Siemens Bets Big on Natural Gas
A new gas turbine manufacturing facility in North Carolina represents a strong statement that Siemens is committed to the natural gas market, the US manufacturing sector and the modernization of US electricity infrastructure, a company executive said.
Director of operations at the newly expanded Charlotte facility Mark Pringle was brimming with facts and figures about the company's plant when he spoke to AOL Energy this week following the grand opening of the new plant on November 16. The plant was completed in roughly a year after a groundbreaking in October 2010.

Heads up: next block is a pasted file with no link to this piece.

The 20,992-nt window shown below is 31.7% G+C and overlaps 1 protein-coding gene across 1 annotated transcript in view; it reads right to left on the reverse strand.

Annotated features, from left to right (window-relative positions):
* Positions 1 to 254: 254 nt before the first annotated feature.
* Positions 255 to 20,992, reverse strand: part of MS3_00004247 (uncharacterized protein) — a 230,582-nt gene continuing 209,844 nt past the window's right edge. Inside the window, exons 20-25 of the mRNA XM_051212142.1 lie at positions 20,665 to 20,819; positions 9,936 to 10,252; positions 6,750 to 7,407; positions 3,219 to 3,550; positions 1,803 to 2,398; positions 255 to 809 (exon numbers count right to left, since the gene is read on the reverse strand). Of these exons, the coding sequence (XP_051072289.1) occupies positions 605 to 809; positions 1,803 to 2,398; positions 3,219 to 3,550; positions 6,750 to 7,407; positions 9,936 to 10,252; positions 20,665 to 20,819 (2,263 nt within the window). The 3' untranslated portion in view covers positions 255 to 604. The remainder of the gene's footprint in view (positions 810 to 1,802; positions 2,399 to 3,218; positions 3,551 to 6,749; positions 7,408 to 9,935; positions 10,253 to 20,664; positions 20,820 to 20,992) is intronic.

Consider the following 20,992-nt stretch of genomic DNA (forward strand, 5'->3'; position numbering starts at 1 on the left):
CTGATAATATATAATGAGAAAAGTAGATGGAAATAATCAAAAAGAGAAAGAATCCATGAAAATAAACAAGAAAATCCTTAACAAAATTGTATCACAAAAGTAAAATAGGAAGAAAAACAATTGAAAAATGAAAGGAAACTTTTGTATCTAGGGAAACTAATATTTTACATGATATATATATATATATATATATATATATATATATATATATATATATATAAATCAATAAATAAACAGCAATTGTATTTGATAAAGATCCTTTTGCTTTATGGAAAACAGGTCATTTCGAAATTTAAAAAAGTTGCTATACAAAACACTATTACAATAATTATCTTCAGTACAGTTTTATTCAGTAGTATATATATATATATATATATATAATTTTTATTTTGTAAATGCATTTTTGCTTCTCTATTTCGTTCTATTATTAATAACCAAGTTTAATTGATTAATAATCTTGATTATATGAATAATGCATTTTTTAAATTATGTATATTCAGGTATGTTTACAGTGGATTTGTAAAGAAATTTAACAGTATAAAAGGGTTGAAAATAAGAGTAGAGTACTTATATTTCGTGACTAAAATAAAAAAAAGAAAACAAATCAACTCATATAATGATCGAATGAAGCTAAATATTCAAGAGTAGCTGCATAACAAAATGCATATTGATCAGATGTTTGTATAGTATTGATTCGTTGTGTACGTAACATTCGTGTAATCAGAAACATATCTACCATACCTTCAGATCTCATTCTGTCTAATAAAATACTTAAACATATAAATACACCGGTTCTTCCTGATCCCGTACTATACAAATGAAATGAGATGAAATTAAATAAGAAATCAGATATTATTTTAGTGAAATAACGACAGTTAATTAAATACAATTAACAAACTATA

This content was originally published on AOL Energy "When we started this, people felt we wouldn't be able to do it," Pringle said. Meeting the ambitious start-up deadline had been part of a "great journey," he said. Siemens has invested $350 million in the new facility, adding 450,000 square feet and roughly 1,000 jobs on an aggressive development timeline that will see a fully operational plant in spring 2012. The project will complete Siemens' Charlotte Energy Hub, which the company says will "provide the engineering, manufacturing, servicing and other support functions related to the supply of Siemens' highly efficient gas and steam turbines and generators to markets around the world." Some of the first turbines leaving the plant, and currently being prepared for shipping, are headed abroad, heralding an unexpected resurgence in US manufacturing capability. The new turbines are being exported to Sonora State in Mexico for a 250 MW facility for Grupo Mexico, and representatives from that firm joined Siemens at the November grand opening. Exports will be shipped first via rail to ports that include Norfolk, Virginia and Houston, Texas, Pringle said. Overcoming the challenges to building the new facility and delivering the first turbine are testament to the capacity of the US workforce to meet and exceed international standards, Pringle told AOL Energy. Siemens has been hiring from the region to meet new demand and staff the plant, and the total number hours worked will hit a staggering one million total as the new plant comes online, adding to the 600,000 working hours already put in at the pre-existing facility.
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